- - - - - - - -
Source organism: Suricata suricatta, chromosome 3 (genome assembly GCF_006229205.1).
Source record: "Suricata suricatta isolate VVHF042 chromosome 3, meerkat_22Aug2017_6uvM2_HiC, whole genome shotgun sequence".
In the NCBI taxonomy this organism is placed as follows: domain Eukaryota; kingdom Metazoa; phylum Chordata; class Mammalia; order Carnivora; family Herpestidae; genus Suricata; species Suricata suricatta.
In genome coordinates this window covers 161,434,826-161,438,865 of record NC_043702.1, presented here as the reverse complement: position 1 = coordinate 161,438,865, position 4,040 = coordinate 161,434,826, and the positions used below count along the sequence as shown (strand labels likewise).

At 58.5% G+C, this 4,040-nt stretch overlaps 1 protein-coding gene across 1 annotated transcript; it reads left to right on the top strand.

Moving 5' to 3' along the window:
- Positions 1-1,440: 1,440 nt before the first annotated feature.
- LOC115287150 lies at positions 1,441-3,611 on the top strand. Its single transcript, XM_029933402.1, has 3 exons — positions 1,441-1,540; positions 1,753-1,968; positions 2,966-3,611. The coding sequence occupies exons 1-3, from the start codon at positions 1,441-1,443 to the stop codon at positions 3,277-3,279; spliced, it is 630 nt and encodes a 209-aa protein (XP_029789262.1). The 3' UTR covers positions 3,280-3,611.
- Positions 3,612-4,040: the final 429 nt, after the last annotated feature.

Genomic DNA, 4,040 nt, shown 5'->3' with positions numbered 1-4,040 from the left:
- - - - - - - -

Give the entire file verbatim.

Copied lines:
Source organism: Suricata suricatta, chromosome 3 (genome assembly GCF_006229205.1).
Source record: "Suricata suricatta isolate VVHF042 chromosome 3, meerkat_22Aug2017_6uvM2_HiC, whole genome shotgun sequence".
In the NCBI taxonomy this organism is placed as follows: domain Eukaryota; kingdom Metazoa; phylum Chordata; class Mammalia; order Carnivora; family Herpestidae; genus Suricata; species Suricata suricatta.
In genome coordinates this window covers 161,434,826-161,438,865 of record NC_043702.1, presented here as the reverse complement: position 1 = coordinate 161,438,865, position 4,040 = coordinate 161,434,826, and the positions used below count along the sequence as shown (strand labels likewise).

At 58.5% G+C, this 4,040-nt stretch overlaps 1 protein-coding gene across 1 annotated transcript; it reads left to right on the top strand.

Moving 5' to 3' along the window:
- Positions 1-1,440: 1,440 nt before the first annotated feature.
- LOC115287150 lies at positions 1,441-3,611 on the top strand. Its single transcript, XM_029933402.1, has 3 exons — positions 1,441-1,540; positions 1,753-1,968; positions 2,966-3,611. The coding sequence occupies exons 1-3, from the start codon at positions 1,441-1,443 to the stop codon at positions 3,277-3,279; spliced, it is 630 nt and encodes a 209-aa protein (XP_029789262.1). The 3' UTR covers positions 3,280-3,611.
- Positions 3,612-4,040: the final 429 nt, after the last annotated feature.

Genomic DNA, 4,040 nt, shown 5'->3' with positions numbered 1-4,040 from the left: